The names of the drugs in the cabinets conjures up a vision of human misery and dread – with all the drugs there comes a reference to a particular sickness along with a list of side-effects. One drug, on the packet, for example carried a big warning – it said blurred vision, change in color vision – these were all the side-effects you could have, so it said like a warning – you think the drugs are perfect and they’re used to heal you and do everything they say – I’ve got a headache so I’ll take this.
GB: They’re about degeneration and decline aren’t they?
DH: Yeah, basically. One warning I wrote it down, let me just have a look at it, I’ll get it out for you – ‘Warning: can cause blurred vision, changing color vision, headaches, severe nausea, vomiting, ringing or buzzing in ears’ – I mean it’s ridiculous – ‘itching, fever, wheezing, back leg or stomach pain, delirium, seizures, comas, cardiac arrests.’
GB: And was that on your mind when you did the pieces? Thinking about the those kinds of negative effects as opposed to the positive effects?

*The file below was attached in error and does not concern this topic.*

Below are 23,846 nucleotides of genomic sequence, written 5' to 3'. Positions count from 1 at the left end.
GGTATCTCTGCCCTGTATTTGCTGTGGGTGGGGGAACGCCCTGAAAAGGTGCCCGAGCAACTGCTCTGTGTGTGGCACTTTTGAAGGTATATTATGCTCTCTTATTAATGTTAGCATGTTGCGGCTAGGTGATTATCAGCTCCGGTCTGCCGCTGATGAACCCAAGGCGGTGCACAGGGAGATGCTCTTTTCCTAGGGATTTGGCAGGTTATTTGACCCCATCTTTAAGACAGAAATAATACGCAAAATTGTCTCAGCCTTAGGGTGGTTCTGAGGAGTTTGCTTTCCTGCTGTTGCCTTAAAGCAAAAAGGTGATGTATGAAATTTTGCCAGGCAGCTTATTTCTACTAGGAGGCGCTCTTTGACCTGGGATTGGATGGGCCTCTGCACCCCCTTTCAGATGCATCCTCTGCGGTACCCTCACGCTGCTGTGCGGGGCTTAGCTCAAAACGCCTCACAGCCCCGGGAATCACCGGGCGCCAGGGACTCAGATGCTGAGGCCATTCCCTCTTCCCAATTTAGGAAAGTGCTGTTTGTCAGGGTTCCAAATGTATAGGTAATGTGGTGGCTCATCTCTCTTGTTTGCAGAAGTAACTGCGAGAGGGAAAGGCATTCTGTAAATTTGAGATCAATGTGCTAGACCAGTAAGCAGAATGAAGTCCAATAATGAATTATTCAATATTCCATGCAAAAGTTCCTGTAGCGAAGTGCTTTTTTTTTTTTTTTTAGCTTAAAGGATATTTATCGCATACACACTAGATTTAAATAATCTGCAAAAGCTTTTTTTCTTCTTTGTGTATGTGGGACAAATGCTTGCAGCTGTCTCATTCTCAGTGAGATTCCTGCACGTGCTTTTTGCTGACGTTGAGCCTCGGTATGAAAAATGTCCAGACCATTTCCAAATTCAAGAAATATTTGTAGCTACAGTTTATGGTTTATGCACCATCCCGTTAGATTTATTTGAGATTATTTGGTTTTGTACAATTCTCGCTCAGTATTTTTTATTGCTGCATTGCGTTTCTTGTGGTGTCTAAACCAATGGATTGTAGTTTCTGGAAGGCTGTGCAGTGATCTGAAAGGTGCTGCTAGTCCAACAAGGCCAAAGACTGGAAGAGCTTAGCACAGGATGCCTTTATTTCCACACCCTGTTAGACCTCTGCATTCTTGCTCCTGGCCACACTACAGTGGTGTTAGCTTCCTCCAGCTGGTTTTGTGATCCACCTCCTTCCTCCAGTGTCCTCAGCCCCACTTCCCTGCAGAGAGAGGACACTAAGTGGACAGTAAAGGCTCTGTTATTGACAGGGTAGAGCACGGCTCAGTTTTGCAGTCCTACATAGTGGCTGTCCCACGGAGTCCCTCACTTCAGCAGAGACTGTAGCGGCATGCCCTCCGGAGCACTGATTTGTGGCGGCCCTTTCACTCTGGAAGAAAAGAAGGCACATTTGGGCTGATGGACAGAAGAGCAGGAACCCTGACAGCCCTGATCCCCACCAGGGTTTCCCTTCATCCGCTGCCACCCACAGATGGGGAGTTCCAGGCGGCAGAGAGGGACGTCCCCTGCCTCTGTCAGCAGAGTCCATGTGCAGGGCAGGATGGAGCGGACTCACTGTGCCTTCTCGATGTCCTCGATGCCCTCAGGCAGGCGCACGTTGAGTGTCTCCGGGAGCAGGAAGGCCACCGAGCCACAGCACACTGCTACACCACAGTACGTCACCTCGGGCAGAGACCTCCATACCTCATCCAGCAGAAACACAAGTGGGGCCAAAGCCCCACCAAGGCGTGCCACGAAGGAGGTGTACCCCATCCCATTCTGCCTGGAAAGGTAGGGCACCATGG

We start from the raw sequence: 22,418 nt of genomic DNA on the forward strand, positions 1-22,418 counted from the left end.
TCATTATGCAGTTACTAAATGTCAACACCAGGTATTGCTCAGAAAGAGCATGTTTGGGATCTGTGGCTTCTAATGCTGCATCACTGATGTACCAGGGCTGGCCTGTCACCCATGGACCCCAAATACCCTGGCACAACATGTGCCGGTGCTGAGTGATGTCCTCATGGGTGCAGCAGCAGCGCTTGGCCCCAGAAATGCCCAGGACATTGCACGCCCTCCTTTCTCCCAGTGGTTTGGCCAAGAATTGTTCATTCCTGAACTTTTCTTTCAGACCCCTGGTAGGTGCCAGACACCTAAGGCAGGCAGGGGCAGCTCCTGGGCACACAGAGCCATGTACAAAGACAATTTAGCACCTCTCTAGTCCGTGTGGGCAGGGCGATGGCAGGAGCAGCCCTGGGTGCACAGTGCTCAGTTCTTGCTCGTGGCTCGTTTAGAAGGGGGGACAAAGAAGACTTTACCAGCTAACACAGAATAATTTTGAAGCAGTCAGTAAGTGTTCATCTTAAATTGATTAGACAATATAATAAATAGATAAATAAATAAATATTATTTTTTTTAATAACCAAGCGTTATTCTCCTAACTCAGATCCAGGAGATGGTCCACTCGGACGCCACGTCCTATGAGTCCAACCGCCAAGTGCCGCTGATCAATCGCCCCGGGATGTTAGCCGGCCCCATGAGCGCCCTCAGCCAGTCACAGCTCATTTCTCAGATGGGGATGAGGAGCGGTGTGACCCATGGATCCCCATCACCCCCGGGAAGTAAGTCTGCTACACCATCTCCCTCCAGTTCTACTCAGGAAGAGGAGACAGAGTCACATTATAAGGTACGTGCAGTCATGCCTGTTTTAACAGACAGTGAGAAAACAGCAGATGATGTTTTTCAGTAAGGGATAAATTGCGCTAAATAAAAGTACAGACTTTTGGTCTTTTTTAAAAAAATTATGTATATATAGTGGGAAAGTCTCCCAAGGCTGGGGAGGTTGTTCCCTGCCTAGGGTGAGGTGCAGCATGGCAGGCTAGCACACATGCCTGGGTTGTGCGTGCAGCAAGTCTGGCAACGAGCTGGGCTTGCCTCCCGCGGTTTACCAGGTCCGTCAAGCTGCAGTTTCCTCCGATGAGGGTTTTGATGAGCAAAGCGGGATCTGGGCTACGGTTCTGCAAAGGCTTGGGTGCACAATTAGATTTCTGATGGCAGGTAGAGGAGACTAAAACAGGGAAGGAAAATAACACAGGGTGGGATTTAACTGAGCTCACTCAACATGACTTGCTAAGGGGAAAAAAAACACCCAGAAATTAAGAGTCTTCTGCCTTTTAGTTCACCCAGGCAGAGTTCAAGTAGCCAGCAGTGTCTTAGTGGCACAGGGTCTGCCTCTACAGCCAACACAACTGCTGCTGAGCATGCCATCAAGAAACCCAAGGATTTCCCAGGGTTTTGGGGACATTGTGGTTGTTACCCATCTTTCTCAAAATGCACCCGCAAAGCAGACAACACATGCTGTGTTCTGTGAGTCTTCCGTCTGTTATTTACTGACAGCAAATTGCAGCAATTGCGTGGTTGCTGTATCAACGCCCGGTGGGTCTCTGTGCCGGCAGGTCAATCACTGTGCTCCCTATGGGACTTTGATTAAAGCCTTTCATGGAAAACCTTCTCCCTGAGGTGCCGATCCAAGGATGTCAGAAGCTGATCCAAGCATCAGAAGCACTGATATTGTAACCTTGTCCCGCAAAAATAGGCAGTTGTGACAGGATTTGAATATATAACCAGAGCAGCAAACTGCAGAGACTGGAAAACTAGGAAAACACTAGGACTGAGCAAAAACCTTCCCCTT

DH: When you’re installing something like that then you’re looking. You’ve obviously made the initial decision to get involved and create it anyway to begin with.
GB: Were you aware, at that point, of drugs being seen as something that’s going to extend people’s lives?
DH: No not really. I think it goes much deeper. It was more of an initial thing.
GB: You’d already been to the mortuary and done all those sort of dead head and all those kinds of things – the morbid obsession had already started – you were already morbidly obsessed with death. Somebody obsessed with death is morbid – it’s from the same root, isn’t it?
DH: Yeah well, we all die, so this kind of big happy, smiling, minimal, colourful, confident facade that medicine and drug companies put up is not flawless – your body lets you down but people want to believe in some kind of immortality.
GB: Have you never spoken about the structure of the cabinets that hold the drugs? Because, that to me, seems to be as important as what’s on the shelves in a way? And I saw the Late Show and they were saying, ‘Oh they were really cheaply made’. I didn’t realise that they were a reproduction of a replica pharmacy cabinets. How far did you go into that – did you go into a company that made cabinets for pharmacies?